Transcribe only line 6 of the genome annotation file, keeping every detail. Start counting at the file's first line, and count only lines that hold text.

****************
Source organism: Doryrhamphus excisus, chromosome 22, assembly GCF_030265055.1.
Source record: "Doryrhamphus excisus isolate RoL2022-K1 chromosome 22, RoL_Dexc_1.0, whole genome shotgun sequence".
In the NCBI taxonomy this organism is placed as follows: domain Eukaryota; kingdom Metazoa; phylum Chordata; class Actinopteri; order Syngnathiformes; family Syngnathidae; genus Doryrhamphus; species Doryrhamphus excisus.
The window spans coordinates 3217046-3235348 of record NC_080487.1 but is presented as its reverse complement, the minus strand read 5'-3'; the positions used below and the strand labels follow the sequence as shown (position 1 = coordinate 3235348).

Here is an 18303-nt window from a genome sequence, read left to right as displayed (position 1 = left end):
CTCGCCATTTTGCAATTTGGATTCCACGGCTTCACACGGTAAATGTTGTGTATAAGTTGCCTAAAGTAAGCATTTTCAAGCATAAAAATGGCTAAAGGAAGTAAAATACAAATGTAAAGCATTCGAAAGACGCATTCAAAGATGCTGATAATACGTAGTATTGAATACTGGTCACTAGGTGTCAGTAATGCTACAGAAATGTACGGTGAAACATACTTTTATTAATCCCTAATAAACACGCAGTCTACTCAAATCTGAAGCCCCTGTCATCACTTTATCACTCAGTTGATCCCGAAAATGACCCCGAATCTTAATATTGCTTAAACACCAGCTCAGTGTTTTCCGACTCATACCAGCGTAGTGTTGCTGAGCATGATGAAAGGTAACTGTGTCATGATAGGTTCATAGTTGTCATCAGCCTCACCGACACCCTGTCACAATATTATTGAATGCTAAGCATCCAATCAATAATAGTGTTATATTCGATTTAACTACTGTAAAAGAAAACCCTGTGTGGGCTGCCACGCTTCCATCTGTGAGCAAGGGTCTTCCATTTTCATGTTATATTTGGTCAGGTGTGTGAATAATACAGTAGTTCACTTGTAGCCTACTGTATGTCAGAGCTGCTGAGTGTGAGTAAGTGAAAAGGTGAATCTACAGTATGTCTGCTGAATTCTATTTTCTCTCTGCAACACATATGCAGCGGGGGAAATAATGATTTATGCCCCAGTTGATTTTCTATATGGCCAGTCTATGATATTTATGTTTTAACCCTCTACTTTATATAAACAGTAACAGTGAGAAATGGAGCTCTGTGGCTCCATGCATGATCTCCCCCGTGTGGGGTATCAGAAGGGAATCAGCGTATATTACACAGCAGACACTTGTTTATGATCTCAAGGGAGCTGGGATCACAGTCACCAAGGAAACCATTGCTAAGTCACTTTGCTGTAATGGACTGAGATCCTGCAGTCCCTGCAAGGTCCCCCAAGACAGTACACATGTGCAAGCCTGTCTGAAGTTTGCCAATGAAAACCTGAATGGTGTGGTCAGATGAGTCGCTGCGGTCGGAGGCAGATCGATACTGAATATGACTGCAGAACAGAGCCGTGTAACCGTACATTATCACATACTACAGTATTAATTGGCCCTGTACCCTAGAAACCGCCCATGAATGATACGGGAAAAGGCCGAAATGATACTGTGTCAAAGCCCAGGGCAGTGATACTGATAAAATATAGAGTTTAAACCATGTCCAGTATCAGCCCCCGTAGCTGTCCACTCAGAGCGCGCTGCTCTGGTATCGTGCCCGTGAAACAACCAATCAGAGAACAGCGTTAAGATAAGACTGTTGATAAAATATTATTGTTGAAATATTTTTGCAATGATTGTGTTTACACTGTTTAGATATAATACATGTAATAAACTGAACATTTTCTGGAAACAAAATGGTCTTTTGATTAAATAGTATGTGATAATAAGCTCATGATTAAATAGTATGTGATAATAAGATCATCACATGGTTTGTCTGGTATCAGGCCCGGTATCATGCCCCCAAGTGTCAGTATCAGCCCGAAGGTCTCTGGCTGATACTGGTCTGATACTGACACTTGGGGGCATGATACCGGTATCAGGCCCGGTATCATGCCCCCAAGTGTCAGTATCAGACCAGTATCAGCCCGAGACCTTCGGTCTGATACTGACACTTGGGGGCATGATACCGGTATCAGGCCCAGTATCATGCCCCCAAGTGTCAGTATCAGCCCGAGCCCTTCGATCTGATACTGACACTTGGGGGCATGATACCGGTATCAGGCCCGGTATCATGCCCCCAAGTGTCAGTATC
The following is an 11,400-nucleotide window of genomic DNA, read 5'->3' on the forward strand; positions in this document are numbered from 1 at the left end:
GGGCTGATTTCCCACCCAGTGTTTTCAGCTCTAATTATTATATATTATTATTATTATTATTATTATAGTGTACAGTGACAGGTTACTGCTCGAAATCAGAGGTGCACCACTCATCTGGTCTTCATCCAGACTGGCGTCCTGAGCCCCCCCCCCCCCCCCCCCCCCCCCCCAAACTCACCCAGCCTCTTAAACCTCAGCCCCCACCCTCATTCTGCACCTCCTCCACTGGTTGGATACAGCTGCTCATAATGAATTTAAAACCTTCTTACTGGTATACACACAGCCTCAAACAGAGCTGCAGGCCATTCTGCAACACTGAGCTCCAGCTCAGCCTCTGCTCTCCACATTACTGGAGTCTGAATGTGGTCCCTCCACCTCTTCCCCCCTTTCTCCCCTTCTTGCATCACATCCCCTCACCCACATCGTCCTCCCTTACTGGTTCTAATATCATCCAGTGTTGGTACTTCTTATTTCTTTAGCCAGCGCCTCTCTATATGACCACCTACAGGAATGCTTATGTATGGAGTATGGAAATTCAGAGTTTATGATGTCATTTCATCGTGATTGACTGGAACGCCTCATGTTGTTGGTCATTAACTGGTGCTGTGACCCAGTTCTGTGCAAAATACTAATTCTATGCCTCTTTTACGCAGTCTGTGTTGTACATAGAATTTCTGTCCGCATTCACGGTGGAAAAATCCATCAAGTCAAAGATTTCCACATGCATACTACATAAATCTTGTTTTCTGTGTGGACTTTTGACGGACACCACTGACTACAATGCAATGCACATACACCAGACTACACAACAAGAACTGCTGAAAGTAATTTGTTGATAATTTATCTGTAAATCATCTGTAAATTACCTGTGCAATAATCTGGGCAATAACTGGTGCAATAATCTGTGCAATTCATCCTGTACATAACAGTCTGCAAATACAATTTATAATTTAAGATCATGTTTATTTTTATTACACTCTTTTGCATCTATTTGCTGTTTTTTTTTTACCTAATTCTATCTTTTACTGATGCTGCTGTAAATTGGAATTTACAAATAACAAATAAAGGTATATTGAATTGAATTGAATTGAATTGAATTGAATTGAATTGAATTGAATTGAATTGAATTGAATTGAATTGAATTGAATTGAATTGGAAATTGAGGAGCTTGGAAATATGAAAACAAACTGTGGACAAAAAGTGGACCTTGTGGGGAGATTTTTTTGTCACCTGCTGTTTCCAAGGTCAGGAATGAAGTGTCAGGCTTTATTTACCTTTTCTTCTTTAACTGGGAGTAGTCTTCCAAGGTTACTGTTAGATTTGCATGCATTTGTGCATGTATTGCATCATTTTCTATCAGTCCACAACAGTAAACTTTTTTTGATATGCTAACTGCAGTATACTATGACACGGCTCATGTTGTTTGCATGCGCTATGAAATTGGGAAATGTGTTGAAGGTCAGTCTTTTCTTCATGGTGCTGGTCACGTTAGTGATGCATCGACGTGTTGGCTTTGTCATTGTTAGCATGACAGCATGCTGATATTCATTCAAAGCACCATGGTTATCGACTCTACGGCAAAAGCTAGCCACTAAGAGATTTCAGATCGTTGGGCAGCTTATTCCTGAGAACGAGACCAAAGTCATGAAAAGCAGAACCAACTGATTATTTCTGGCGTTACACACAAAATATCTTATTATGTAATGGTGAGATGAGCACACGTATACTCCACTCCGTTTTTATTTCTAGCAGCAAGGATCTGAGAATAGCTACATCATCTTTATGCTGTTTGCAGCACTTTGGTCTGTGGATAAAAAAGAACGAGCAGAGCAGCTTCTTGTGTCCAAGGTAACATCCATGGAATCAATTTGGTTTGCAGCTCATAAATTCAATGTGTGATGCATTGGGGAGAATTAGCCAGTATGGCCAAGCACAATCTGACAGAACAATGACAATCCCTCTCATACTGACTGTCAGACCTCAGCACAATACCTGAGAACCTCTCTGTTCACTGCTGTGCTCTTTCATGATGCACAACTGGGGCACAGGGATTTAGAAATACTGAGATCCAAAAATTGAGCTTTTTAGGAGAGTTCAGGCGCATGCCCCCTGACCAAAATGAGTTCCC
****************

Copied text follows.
CTCGCCATTTTGCAATTTGGATTCCACGGCTTCACACGGTAAATGTTGTGTATAAGTTGCCTAAAGTAAGCATTTTCAAGCATAAAAATGGCTAAAGGAAGTAAAATACAAATGTAAAGCATTCGAAAGACGCATTCAAAGATGCTGATAATACGTAGTATTGAATACTGGTCACTAGGTGTCAGTAATGCTACAGAAATGTACGGTGAAACATACTTTTATTAATCCCTAATAAACACGCAGTCTACTCAAATCTGAAGCCCCTGTCATCACTTTATCACTCAGTTGATCCCGAAAATGACCCCGAATCTTAATATTGCTTAAACACCAGCTCAGTGTTTTCCGACTCATACCAGCGTAGTGTTGCTGAGCATGATGAAAGGTAACTGTGTCATGATAGGTTCATAGTTGTCATCAGCCTCACCGACACCCTGTCACAATATTATTGAATGCTAAGCATCCAATCAATAATAGTGTTATATTCGATTTAACTACTGTAAAAGAAAACCCTGTGTGGGCTGCCACGCTTCCATCTGTGAGCAAGGGTCTTCCATTTTCATGTTATATTTGGTCAGGTGTGTGAATAATACAGTAGTTCACTTGTAGCCTACTGTATGTCAGAGCTGCTGAGTGTGAGTAAGTGAAAAGGTGAATCTACAGTATGTCTGCTGAATTCTATTTTCTCTCTGCAACACATATGCAGCGGGGGAAATAATGATTTATGCCCCAGTTGATTTTCTATATGGCCAGTCTATGATATTTATGTTTTAACCCTCTACTTTATATAAACAGTAACAGTGAGAAATGGAGCTCTGTGGCTCCATGCATGATCTCCCCCGTGTGGGGTATCAGAAGGGAATCAGCGTATATTACACAGCAGACACTTGTTTATGATCTCAAGGGAGCTGGGATCACAGTCACCAAGGAAACCATTGCTAAGTCACTTTGCTGTAATGGACTGAGATCCTGCAGTCCCTGCAAGGTCCCCCAAGACAGTACACATGTGCAAGCCTGTCTGAAGTTTGCCAATGAAAACCTGAATGGTGTGGTCAGATGAGTCGCTGCGGTCGGAGGCAGATCGATACTGAATATGACTGCAGAACAGAGCCGTGTAACCGTACATTATCACATACTACAGTATTAATTGGCCCTGTACCCTAGAAACCGCCCATGAATGATACGGGAAAAGGCCGAAATGATACTGTGTCAAAGCCCAGGGCAGTGATACTGATAAAATATAGAGTTTAAACCATGTCCAGTATCAGCCCCCGTAGCTGTCCACTCAGAGCGCGCTGCTCTGGTATCGTGCCCGTGAAACAACCAATCAGAGAACAGCGTTAAGATAAGACTGTTGATAAAATATTATTGTTGAAATATTTTTGCAATGATTGTGTTTACACTGTTTAGATATAATACATGTAATAAACTGAACATTTTCTGGAAACAAAATGGTCTTTTGATTAAATAGTATGTGATAATAAGCTCATGATTAAATAGTATGTGATAATAAGATCATCACATGGTTTGTCTGGTATCAGGCCCGGTATCATGCCCCCAAGTGTCAGTATCAGCCCGAAGGTCTCTGGCTGATACTGGTCTGATACTGACACTTGGGGGCATGATACCGGTATCAGGCCCGGTATCATGCCCCCAAGTGTCAGTATCAGACCAGTATCAGCCCGAGACCTTCGGTCTGATACTGACACTTGGGGGCATGATACCGGTATCAGGCCCAGTATCATGCCCCCAAGTGTCAGTATCAGCCCGAGCCCTTCGATCTGATACTGACACTTGGGGGCATGATACCGGTATCAGGCCCGGTATCATGCCCCCAAGTGTCAGTATC